from his Civil Service position; that the Assistant Secretary of the Navy preferred new charges against the plaintiff allowing him five days to make a reply, with a right to a hearing if desired; that the plaintiff made application for a hearing, and that such a hearing will take place; that if the plaintiff's case is not settled to his satisfaction, he may appeal in writing to the Secretary of the Navy. The allegations of the affidavit are not denied.
I think this action is premature and does not lie because the matter is still pending administratively. We do not know and no one can foretell what the outcome of the administrative proceeding will be. The plaintiff is now in a suspended status. For all we know, the Secretary of the Navy may restore him to duty. Obviously, the Court may not grant an injunction directing the Secretary of the Navy to restore the plaintiff to duty until the Secretary has disposed of the matter administratively and finally.
There is, however, a broader principle which governs the disposition of this case. The courts have no power to review the action of an agency of the executive branch of the Government in separating one of its employees from the service, provided the procedural requirements of the law have been complied with by the executive agency. If the procedural limitations have been transgressed, for example, if a Government employee with Civil Service status is removed without charges or without an opportunity to answer charges in violation of the Civil Service Act, 5 U.S.C.A. § 632 et seq., the Courts may interfere. If, however, the procedural requirements are observed, then the Court has no power to review the decision of the executive agency on the merits, even if the Court deems the decision to be erroneous.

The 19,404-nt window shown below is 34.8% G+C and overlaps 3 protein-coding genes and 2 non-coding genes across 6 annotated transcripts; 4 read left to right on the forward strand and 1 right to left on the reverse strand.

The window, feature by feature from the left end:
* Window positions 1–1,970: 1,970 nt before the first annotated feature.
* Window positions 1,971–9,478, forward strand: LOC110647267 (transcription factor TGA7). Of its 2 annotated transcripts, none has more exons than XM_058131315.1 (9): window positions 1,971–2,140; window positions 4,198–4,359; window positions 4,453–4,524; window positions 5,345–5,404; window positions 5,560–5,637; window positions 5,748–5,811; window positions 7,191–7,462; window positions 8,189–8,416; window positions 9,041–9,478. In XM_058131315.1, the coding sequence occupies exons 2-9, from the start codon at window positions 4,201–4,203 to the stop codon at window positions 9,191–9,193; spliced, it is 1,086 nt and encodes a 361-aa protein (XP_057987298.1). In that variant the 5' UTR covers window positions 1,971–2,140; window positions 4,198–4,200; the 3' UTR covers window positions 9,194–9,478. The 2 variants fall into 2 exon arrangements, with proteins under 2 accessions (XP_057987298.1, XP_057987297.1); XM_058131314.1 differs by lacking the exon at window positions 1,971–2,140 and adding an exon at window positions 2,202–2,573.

If, for example, there is a charge of inefficiency and that charge is sustained by the executive agency, this Court would have no power to review the administrative action. An exception exists in respect to veterans preference which the courts will protect.
The Court may be in a position to review the question whether the procedural requirements have been observed. There is no evidence in this case of any failure to comply with any administrative regulations. On the contrary, the undisputed facts are that they are being complied with and that the administrative procedure has not been completed.
Defendant's motion for summary judgment granted.